Hearing one thing and doing another: Budget response

Creating budgets is about making decisions to favour one thing over another. Victor Boudreau’s tour of the Province was  to get advice from the people of New Brunswick on what should be the priorities in this year’s budget, with an eye to balancing the books over the next few years.  Did he and the Minister of Finance listen?

Eliminating the tuition rebate for recent graduates, a measure to encourage young people to stay in New Brunswick after they graduate, is nowhere to be found in the pages of the government’s consultation report, “What Was Said”.  Nor will you find a suggestion to remove the cap on nursing home costs.

What was said?  One of the most frequently contributed idea, according to the report, was to increase corporate taxes.  The government even included this suggestion in it news release announcing the results of the consultation. However, corporate income taxes do not go up with this budget, despite the fact that putting our corporate taxes on par with those of Nova Scotia would generate $68 million a year in much needed revenue.

Minister Finance Roger Melanson insists we are all in this together, that the principle of fairness guided his decision-making, that those with the greatest ability to pay would be asked to do more.  CIBC World Markets reported this week that corporate profit margins have hit a 27-year high with sectors such as wood products and pulp and paper among those leading the way. Forbes Magazine recently reported that the Irving brothers holdings are worth $12 billion, about the size of New Brunswick’s debt.  This is what I mean.  It’s about choices.

Ask corporate New Brunswick to do more, or ask recent university graduates and seniors to pony up. It’s a choice.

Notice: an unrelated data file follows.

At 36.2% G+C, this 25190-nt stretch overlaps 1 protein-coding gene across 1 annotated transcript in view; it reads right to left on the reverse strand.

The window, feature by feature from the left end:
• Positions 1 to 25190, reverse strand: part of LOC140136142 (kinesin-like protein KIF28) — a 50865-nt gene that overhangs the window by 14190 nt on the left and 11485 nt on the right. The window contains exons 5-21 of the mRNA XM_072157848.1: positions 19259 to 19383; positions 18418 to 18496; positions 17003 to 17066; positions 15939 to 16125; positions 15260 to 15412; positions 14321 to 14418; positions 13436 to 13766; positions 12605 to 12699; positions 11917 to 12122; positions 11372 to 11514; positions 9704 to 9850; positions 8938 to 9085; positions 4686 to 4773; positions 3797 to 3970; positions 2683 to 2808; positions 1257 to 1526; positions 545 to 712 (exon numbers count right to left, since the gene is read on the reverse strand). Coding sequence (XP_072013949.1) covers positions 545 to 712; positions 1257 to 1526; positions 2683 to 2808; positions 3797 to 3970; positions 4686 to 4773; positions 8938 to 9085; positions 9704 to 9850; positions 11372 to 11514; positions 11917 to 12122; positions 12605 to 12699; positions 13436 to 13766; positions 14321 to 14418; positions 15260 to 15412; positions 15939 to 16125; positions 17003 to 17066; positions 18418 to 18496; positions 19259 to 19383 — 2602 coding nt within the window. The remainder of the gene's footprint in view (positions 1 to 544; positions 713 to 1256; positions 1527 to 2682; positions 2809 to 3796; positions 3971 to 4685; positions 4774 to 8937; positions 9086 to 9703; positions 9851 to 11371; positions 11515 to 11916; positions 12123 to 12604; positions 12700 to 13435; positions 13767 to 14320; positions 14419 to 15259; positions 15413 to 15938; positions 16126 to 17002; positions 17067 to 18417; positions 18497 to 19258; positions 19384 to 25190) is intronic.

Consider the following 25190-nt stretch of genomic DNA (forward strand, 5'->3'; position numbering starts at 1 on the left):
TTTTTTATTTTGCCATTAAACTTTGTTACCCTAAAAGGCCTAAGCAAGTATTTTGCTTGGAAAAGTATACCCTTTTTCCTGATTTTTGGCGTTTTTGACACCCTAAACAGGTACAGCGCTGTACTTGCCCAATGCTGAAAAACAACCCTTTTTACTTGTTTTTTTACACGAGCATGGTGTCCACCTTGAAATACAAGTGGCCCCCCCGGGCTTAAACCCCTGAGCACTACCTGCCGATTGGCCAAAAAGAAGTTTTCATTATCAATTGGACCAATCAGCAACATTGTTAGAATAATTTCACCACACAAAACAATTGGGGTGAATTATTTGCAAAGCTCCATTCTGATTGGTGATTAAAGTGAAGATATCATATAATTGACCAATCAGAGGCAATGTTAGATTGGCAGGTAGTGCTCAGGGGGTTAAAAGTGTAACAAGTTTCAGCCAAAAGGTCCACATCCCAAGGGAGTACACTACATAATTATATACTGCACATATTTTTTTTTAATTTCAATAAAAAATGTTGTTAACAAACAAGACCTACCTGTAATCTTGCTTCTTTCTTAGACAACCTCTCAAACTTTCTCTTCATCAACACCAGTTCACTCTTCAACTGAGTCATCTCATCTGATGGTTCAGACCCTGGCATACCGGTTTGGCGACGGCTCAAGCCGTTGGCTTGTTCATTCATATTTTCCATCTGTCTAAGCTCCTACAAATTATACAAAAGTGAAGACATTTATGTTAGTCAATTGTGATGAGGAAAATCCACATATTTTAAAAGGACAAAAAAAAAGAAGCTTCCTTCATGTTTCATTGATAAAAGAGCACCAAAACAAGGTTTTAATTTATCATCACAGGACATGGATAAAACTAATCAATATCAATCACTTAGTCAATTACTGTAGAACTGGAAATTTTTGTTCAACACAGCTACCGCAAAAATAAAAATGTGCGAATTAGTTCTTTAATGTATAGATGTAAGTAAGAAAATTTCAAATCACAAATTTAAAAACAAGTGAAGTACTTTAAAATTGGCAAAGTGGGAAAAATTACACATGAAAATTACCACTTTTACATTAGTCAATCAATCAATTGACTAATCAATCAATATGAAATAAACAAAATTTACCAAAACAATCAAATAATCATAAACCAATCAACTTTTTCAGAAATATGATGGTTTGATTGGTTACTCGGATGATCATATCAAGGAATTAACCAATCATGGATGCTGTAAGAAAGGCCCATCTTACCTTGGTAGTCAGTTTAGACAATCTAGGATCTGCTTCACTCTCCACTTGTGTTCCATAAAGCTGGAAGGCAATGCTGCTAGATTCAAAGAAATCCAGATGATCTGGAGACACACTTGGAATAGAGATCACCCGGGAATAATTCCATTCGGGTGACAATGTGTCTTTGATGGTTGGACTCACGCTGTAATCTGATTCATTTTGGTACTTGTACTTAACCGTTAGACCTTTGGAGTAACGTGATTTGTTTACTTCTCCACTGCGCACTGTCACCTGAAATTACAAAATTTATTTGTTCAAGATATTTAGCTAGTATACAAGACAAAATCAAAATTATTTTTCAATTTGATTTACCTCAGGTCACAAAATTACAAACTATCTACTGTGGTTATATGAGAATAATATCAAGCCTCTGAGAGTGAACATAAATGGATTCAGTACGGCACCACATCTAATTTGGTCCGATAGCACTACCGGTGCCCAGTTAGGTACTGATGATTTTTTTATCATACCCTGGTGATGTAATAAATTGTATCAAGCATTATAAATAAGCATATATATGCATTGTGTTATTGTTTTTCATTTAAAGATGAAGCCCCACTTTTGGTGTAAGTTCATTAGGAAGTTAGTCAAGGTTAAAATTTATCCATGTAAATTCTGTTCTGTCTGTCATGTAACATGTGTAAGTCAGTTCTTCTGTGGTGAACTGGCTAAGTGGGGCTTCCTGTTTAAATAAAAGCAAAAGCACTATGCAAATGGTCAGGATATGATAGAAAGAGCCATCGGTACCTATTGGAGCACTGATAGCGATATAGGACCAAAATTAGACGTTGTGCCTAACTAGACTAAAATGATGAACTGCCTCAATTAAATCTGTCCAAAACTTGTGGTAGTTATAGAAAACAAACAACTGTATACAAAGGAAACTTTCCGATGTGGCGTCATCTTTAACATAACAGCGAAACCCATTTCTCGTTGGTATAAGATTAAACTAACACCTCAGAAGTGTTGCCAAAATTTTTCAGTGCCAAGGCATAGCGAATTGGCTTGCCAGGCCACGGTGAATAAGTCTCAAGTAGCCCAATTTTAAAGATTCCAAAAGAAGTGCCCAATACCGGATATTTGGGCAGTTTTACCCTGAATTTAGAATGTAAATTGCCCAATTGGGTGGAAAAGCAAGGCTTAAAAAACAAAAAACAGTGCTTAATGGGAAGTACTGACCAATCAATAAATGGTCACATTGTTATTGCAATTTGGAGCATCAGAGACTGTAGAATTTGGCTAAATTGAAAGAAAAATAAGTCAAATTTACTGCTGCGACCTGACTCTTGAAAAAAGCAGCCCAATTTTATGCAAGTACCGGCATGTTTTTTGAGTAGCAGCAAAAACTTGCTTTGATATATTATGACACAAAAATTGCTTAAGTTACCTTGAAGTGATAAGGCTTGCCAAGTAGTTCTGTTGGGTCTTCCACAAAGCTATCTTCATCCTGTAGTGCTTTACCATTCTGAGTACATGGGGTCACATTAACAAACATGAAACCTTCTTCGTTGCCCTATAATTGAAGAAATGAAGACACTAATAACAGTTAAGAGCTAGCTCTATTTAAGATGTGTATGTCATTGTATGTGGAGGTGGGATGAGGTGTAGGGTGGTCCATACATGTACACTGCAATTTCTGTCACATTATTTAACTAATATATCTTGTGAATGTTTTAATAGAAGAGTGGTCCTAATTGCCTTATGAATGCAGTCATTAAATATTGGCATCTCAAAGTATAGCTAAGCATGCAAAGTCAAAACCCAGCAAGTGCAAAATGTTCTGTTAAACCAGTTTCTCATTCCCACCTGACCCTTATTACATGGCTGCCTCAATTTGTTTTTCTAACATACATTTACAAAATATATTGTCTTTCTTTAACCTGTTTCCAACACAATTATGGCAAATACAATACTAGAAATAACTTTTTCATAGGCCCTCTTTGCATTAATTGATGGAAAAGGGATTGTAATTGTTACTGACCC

To be fair, the governing party did follow through on their promise to create two new income tax brackets on the high end of the income scale so people with a greater ability to contribute would be required to do so.  That’s the way our income tax system works for personal taxes.  The more you make, the more you contribute, but it doesn’t hold true for corporations with revenues above $500,000.

What else was said among the 10 most frequently contributed ideas published in Victor Boudreau’s report.  Stop giving away natural resources and increase royalties.  Are we going to earn more from the timber, potash, minerals and natural gas extracted from our landscape?  No.  Are we going to keep giving way natural resources?  Apparently.

What about health care?  Among the top 10 suggestions was to focus on wellness.  We will spend $2.6 billion in the budget to deal with sickness.  The $14 million we spent on healthy living last year vanished from sight with the elimination of the Department of Healthy and Inclusive Communities.  Will it appear somewhere else in the budget? Will a better balance bet struck between $2.6 billion for sick care and $14 million for wellness.  I asked the Minister of Finance, but he seemed unsure.

What was not among the top 10 most frequently contributed ideas, was the elimination of 249 teaching positions or the closure of local court houses.  Cutting teachers when the educations system is already overtaxed is just wrong.  Shutting down local court houses may save a little money, but will justice be done?  Perhaps the Finance Minister didn’t get the memo.  There is no bus service between St. Stephen and Saint John.  If your license is suspended or you don’t own a car (at least one that’s fit to put on the highway), getting your day in court may not be so easy anymore.

As for getting the deficit under control this budget increases expenses 1.5% over last year, but only increases revenues by 0.6%

It doesn’t add up – just like many of the measures in this budget.  Returning to balanced books will not be easy.  However, kicking the problem down the road until next year is no solution.

*Mr. Coon will respond to the budget in the house in the coming week and the full response will be posted on this site.